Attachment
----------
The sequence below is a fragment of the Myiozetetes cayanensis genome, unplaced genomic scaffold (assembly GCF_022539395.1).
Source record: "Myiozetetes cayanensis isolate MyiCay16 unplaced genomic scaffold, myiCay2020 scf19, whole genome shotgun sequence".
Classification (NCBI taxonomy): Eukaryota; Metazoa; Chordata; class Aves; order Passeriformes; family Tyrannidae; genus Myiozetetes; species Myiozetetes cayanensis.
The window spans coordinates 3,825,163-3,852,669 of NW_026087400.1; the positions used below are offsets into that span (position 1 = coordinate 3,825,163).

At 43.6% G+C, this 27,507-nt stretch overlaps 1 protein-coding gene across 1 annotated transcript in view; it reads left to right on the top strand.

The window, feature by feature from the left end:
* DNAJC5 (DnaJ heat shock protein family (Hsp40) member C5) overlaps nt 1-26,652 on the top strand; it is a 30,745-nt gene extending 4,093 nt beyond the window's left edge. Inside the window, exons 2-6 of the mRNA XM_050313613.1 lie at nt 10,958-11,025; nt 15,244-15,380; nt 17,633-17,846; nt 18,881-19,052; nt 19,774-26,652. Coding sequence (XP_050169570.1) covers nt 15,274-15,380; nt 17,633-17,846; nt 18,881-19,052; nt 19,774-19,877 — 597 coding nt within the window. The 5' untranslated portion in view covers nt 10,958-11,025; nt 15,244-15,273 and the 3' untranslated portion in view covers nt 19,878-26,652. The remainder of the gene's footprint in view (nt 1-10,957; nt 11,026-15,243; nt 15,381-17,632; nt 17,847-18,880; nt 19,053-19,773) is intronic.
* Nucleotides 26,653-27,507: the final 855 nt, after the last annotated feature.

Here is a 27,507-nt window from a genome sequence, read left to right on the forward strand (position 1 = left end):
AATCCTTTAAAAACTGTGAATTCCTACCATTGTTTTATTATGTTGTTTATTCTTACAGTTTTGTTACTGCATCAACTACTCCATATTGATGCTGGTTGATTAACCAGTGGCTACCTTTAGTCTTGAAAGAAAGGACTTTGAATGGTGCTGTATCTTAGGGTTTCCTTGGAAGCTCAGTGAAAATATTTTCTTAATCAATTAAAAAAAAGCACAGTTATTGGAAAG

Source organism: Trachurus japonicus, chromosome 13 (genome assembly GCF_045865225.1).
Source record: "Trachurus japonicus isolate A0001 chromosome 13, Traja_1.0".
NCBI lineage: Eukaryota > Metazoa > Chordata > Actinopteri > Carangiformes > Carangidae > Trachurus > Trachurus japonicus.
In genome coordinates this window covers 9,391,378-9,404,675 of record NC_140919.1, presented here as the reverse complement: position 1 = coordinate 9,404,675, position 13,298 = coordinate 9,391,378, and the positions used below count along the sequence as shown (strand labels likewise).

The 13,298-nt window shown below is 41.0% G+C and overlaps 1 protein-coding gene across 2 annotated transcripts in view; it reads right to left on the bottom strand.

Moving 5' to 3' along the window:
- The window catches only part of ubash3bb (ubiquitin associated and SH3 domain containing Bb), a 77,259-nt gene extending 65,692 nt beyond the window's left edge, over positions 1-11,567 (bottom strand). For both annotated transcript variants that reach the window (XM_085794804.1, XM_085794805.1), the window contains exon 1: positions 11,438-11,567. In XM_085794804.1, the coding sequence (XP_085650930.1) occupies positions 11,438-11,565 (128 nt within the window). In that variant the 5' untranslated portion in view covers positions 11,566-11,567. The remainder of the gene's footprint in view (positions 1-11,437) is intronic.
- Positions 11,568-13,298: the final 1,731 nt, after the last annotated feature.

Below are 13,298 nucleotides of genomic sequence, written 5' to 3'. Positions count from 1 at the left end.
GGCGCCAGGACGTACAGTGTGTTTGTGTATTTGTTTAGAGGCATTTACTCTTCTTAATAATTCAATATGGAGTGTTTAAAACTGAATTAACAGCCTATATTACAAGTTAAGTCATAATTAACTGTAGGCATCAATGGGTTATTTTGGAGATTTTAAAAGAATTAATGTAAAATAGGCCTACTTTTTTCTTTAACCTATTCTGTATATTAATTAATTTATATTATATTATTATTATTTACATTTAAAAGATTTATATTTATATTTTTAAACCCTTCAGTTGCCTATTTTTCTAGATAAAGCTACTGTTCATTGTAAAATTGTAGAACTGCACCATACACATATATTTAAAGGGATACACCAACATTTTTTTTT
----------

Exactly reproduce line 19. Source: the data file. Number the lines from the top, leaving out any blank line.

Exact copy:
Below are 13,298 nucleotides of genomic sequence, written 5' to 3'. Positions count from 1 at the left end.